I showed my autumn -blooming snowdrop, Galanthus reginae-olgae last month but this month another clump is looking even better with loads of blooms. I appreciate this snowdrop particularly because my other autumn flowering ones, Galanthus ‘Barnes’ and G.’Remember, Remember’ seem to have disappeared. Reginae-olgae is very dependable and clumps up beautifully. It does appreciate a bit of bonemeal now and again and enough water.

Galanthus reginae-olgae

Mahonia x media ‘Charity’  and ‘Winter Sun’ are indistinguishable to me. I have both, they were here when I arrived and the previous owner clearly liked mahonias because they are all over the place. I know a lot of people don’t like them because they are popular in municipal planting, but I like the structure of their spiky foliage. They have to be pruned each year to stop them getting leggy and producing their racemes of yellow flowers over your head. I appreciate them particularly because they bloom in November when flowering shrubs are scarce.

Mahonia x media ‘Winter Sun’

I do try to feature seasonal blooms each month but in November  there are slim pickings so I have to resort to flowers which are looking wonderful even though they are out of season. I have a lovely anemone which should be in bloom in summer but it is still looking stunning. It is called Anemone x hybrida ‘Dreaming Swan’. I have an anemone called ‘Wild Swan’ which isn’t nearly as good as this and anyway it finished blooming months ago. The blooms of this one are  semi-double and white tinged with violet.

Anemone x hybrida ‘Dreaming Swan’

The flowers of my hydrangeas have turned to lovely antique shades now but I have one which is as fresh as the summer time blooms. It is ‘Ayesha’ grown from a cutting from my old garden. Hydrangeas are very easy from cuttings. This is one of my favourites with its  heads of little incurved flowers.

Hydrangea ‘Ayesha’

I have a little shrub which somebody gave me and it is something that I have never grown before. The label says Rhaphiolepsis ‘Crimson’. I have looked it up and Rhaphiolepsis  ‘Coates Crimson’ is supposed to bloom in spring and summer so I am confused. Is this something different or does it bloom again in autumn? Anyway it is blooming happily in the greenhouse as I am not quite sure whether or not it is hardy, perhaps somebody could enlighten me.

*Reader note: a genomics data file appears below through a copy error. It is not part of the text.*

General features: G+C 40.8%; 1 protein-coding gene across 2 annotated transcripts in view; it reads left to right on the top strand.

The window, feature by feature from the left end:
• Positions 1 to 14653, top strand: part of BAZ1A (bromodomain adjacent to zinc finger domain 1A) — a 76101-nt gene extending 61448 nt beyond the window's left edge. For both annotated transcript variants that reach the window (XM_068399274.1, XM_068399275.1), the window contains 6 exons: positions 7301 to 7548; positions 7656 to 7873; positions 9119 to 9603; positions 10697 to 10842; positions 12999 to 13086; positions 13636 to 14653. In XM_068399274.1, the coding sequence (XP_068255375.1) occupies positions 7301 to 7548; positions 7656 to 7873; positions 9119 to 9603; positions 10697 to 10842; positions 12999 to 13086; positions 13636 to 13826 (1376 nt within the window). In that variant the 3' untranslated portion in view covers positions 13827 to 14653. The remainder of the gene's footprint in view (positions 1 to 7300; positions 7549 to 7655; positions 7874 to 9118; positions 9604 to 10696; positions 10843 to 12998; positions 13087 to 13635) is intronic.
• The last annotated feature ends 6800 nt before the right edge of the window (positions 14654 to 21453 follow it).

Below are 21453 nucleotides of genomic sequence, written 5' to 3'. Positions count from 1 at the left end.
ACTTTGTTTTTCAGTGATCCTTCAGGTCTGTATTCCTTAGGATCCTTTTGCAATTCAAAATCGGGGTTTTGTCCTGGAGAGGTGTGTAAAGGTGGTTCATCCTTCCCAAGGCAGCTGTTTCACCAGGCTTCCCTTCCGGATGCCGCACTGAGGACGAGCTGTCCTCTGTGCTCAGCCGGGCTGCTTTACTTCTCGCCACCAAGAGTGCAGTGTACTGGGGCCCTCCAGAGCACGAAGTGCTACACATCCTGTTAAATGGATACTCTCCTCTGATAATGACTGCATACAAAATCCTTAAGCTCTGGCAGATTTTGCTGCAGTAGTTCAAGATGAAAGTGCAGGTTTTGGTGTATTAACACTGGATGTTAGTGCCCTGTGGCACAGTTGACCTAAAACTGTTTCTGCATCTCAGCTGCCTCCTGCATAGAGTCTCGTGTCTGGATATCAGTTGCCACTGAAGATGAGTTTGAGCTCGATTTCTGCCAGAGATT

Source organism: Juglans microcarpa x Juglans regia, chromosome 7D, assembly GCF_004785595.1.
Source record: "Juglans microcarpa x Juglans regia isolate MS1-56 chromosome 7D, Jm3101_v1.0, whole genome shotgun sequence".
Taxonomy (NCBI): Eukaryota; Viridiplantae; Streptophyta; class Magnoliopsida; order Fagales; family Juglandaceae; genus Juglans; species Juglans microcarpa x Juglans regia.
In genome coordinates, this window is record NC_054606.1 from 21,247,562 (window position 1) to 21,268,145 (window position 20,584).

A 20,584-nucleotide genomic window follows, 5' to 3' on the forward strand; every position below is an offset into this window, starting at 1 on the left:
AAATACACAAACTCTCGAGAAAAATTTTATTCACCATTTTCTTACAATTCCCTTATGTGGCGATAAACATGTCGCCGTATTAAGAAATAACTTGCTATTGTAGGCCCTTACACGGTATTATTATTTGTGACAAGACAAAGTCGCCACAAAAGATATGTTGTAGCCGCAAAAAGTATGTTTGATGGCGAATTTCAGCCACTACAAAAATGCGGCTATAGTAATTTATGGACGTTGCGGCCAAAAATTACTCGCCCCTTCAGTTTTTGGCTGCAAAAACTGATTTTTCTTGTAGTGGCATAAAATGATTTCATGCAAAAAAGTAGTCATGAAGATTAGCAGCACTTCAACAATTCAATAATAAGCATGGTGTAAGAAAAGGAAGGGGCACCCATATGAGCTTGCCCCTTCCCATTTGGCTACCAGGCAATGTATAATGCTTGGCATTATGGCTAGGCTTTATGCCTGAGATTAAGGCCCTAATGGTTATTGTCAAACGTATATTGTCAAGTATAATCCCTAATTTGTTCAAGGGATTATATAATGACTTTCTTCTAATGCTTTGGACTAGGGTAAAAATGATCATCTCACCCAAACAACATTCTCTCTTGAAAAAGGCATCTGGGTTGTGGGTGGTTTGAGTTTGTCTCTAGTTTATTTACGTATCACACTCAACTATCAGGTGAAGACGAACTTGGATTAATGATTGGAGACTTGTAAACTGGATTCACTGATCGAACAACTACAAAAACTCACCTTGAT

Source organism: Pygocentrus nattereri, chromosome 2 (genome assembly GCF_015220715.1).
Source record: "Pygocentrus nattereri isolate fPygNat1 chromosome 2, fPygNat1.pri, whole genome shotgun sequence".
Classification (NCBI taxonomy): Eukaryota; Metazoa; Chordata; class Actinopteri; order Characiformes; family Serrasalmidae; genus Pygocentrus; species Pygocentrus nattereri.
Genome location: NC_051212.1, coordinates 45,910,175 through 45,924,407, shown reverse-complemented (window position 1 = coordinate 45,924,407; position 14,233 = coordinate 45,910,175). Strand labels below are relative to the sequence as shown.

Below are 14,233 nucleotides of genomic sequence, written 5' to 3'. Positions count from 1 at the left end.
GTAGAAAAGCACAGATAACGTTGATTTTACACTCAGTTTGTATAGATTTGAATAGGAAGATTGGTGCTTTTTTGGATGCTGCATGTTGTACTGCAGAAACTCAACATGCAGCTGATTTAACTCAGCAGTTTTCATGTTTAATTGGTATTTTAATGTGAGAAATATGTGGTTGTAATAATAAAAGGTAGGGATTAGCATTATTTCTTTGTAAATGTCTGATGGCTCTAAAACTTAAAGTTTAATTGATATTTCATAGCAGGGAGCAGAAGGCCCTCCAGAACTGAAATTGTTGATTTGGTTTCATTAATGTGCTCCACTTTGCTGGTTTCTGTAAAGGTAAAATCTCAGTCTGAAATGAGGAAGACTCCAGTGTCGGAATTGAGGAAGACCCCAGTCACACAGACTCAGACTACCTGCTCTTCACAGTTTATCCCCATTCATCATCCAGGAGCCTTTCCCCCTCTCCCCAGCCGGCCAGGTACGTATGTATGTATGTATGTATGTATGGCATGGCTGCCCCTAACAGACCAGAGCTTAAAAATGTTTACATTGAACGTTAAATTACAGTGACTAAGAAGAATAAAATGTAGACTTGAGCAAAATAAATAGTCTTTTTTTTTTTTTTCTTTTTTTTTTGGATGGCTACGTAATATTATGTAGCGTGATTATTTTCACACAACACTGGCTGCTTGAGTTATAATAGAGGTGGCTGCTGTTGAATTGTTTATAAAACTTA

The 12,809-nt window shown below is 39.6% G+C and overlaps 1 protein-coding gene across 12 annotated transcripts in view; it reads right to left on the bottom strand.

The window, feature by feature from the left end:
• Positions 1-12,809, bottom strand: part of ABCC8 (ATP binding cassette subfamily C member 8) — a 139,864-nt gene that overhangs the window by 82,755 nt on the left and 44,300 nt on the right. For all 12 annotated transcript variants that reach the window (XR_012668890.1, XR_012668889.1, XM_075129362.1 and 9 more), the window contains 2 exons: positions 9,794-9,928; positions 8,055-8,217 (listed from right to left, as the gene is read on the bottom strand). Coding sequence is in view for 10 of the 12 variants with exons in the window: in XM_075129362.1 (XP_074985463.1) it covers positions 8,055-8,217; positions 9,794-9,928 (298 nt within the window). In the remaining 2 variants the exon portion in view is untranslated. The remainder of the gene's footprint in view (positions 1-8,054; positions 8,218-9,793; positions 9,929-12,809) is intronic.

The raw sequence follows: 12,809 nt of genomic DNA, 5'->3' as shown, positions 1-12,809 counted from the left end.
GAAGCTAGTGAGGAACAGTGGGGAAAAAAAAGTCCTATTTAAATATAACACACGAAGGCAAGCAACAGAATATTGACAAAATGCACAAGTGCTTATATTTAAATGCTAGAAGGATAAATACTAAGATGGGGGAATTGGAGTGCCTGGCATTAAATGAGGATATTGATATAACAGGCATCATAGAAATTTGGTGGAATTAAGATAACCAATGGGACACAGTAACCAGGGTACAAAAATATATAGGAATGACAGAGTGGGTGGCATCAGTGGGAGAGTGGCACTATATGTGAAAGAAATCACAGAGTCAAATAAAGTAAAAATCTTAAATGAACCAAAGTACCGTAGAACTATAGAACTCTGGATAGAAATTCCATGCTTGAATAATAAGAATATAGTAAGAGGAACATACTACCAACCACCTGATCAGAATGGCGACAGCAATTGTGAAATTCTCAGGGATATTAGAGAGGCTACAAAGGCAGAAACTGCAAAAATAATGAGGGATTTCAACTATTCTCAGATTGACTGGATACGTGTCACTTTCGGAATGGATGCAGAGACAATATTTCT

Raphiolepsis

I have one more to go and I am puzzled as to what to write about, after all I want to leave some blooms which have started blooming now for December. I am going to have to finish with another summer straggler. It is a very confused  Phygelius capensis ‘African Queen’. It should be blooming in August but shush, don’t say anything, it is a pleasure to have it now.

Phygelius capensis ‘African Queen’

So there we have it, I just managed ten. If you have any November blooms to share I would love to see them, it doesn’t have to be ten, even one would be lovely during these ever darkening days of November.

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34 Responses to Top Ten November Blooms.

  1. Heyjude says:

    Those Chrysanthemums are gorgeous! I suspect the S&S or the earwigs would attack them in my garden 😦

  2. snowbird says:

    What a pleasure it is to see all your delightful blooms, especially on a grey, wet day here! I especially love your snowdrops and that wonderful “pink shuttlecock”. xxx

  3. pbmgarden says:

    Each item you’ve highlighted is magical. Hydrangea ‘Ayesha’ catches at my heartstrings.

  4. Kris P says:

    Once again, I find myself envious of your chrysanthemums. I love that Nerine too. Rhaphiolepsis indica is a common foundation plant here but I’m not familiar with yours, which appears to be a hybrid variety. Ours bloom just in spring – my neighbor has large swaths of them and they’re spectacular in bloom. The only flower we have in common at the moment is that of Mahonia ‘Charity’. My garden is light on blooms in general since I tore out the warm-season flowers in my cutting garden to make way for plants suitable to our cool-season. The hot, dry winds in October and early November took out most of the seasonal blooms in my larger garden ahead of schedule, except for my tough-as-nails Grevilleas.

    • Chloris says: